TUESDAY EXCERPTS: “THE PERFECT DAUGHTER”

Welcome to another Tuesday celebrating bookish events: First Chapter/Intros, now hosted by Socrates Book Reviews; and Teaser Tuesdays hosted by The Purple Booker.

Today’s feature is a relatively new book:  The Perfect Daughter, by D.J. Palmer.

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Intro:

At thirty minutes past eight o’clock, red and blue strobe lights lit up the sky outside Grace Francone’s modest Cape house with the frenzy of a fireworks display. A quick check out the window revealed two cars parked in their driveway, one a sedan, a single twirling red light mounted on its dashboard, and the other a black-and-white from the Lynn Police Department, lights also flashing.

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Teaser: 

The way Eve studied Mitch, a coquettish glimmer in her eyes, made him shudder.  It was an alluring stare, one brimming with a poise that was startling to see in a seventeen-year-old girl just coming into her own. (p.67

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Synopsis:  Penny Francone, age sixteen, is a murderer. Her guilt is beyond doubt: she was found alone in the victim’s apartment, covered in blood, holding the murder weapon. The victim’s identity and her secret relationship to Penny give Penny the perfect motive, sealing the deal. All the jury needs to decide now is where Penny will serve out her sentence. Will she be found not guilty by reason of insanity, as her lawyer intends to argue? Or will she get a life sentence in a maximum-security prison?
Already reeling from tragedy after the sudden passing of her beloved husband a few years before, now Grace is on her knees, grateful that Massachusetts doesn’t allow the death penalty.

As Penny awaits trial in a state mental hospital, she is treated by Dr. Mitchell McHugh, a psychiatrist battling demons of his own. Grace’s determination to understand the why behind her daughter’s terrible crime fuels Mitch’s resolve to help the Francone family. Together, they set out in search of the truth about Penny, but discover instead a shocking hidden history of secrets, lies, and betrayals that threatens to consume them all.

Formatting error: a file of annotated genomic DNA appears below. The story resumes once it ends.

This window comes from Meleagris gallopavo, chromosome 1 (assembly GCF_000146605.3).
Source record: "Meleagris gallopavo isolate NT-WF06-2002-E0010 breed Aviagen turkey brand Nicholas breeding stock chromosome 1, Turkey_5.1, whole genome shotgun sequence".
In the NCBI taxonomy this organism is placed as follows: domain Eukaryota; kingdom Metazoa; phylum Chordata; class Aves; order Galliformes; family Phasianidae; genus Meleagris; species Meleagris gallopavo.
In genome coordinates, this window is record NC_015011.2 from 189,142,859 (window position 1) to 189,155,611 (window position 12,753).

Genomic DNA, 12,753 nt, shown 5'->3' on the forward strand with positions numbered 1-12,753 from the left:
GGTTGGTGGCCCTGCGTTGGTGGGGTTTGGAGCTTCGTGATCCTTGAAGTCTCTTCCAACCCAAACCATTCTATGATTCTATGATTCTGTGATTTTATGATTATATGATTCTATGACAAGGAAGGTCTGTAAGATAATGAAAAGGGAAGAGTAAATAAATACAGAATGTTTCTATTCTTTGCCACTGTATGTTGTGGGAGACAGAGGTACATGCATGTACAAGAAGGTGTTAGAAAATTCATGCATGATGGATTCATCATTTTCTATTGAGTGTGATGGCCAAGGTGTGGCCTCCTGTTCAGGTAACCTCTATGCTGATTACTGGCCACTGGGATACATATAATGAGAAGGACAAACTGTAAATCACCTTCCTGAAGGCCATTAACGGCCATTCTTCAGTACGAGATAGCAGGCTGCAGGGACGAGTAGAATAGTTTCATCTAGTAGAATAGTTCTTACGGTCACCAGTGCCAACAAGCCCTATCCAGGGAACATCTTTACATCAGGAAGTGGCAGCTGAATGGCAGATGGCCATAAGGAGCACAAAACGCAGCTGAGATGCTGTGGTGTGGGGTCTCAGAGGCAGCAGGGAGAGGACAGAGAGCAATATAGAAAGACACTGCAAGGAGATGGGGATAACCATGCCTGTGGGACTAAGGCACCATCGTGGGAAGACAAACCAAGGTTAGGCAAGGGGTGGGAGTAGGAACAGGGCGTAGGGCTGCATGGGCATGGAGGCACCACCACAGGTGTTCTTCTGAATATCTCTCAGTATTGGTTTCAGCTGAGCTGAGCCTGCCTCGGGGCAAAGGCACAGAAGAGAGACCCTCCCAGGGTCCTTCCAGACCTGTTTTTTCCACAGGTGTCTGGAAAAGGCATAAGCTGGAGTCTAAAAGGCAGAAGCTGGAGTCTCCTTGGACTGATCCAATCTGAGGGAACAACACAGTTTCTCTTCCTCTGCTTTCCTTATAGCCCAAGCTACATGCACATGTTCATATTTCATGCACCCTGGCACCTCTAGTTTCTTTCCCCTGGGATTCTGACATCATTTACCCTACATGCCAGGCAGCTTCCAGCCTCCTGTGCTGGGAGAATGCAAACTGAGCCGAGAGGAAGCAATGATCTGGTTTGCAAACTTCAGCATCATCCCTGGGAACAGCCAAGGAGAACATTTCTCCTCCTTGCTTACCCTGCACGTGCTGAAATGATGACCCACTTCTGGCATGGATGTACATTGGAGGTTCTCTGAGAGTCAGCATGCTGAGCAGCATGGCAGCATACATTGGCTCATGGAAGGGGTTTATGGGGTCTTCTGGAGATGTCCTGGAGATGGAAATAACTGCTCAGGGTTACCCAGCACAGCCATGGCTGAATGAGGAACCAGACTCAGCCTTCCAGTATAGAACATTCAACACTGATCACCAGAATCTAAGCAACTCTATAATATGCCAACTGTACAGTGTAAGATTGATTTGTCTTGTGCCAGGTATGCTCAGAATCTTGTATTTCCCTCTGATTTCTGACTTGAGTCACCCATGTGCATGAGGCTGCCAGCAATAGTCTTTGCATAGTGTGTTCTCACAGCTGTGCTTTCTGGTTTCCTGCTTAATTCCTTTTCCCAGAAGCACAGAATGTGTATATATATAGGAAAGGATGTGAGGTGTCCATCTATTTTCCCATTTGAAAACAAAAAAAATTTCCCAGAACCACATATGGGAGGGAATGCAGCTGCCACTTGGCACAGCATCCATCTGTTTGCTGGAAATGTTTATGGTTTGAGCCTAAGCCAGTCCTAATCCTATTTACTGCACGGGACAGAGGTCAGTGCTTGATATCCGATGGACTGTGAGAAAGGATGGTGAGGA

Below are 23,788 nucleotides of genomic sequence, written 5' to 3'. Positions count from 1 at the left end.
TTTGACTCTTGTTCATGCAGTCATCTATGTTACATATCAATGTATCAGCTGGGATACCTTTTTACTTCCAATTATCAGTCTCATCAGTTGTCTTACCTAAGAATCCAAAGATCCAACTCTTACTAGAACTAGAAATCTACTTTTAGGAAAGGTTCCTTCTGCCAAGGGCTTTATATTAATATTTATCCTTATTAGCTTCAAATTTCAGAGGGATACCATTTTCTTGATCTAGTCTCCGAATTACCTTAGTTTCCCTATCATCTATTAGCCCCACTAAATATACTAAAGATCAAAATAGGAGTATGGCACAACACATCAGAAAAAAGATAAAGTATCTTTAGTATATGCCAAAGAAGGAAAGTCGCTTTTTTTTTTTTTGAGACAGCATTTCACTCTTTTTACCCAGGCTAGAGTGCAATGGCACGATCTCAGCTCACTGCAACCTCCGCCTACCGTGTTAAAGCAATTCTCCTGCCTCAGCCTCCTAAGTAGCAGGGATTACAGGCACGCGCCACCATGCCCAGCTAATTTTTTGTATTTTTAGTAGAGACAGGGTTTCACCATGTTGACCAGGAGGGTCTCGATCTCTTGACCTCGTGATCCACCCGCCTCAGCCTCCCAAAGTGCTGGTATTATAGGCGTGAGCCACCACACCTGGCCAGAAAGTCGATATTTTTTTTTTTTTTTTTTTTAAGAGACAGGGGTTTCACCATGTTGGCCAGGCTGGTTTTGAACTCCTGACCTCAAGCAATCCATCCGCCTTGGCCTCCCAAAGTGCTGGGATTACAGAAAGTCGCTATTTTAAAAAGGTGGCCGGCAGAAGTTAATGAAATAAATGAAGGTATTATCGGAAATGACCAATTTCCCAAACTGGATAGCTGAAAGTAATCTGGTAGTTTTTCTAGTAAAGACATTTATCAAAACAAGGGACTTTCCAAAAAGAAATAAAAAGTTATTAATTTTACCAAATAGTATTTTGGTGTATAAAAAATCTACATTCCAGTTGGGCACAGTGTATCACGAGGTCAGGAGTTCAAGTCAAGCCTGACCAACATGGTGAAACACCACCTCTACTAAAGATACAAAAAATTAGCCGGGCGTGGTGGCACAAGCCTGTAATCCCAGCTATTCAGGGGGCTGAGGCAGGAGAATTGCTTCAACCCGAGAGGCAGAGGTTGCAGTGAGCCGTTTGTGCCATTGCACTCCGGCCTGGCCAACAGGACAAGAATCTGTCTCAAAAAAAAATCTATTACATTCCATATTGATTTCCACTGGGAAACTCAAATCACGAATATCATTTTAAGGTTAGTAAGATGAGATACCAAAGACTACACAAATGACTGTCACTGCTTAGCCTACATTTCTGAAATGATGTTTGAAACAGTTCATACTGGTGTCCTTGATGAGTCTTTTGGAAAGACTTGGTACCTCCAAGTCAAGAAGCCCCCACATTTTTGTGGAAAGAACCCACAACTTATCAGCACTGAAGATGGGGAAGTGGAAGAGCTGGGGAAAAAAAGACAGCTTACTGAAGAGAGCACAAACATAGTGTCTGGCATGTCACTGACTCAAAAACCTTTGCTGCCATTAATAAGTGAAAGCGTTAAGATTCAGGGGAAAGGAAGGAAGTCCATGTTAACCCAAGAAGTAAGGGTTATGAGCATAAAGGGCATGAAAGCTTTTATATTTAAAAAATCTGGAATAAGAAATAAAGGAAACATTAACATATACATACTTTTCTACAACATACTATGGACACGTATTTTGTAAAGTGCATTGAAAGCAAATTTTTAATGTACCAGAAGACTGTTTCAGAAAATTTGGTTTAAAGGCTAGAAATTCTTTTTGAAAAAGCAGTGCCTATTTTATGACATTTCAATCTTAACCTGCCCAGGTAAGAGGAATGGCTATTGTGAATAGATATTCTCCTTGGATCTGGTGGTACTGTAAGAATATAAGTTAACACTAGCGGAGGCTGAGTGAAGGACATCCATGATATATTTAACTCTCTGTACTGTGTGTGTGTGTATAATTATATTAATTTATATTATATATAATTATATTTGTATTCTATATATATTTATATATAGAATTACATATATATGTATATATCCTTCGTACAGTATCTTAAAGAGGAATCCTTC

The perfect daughter. Is she fooling them all?

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Would you keep reading?

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TUESDAY EXCERPTS: “THAT SUMMER”

Welcome to another Tuesday celebrating bookish events: First Chapter/Intros, now hosted by Socrates Book Reviews; and Teaser Tuesdays hosted by The Purple Booker.

Today’s feature is a NetGalley ARC of a book to be released on 5/11/21:

That Summer, by Jennifer Weiner

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Intro:  (Prologue)

She is fifteen years old that summer, a thoughtful, book-struck girl with long-lashed hazel eyes and a long-legged body that still doesn’t completely feel like her own.  She lives in a row house in South Boston with her parents and two sisters, and attends a private school in Cambridge, on a scholarship, where she gets mostly Bs, except for As in English and art.  She dreams about falling in love.

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Teaser:

Diana cleared her throat.  It felt like her tongue and her lips and her teeth were all new pieces of equipment, recently installed.  “I was mean to you a lot of times.”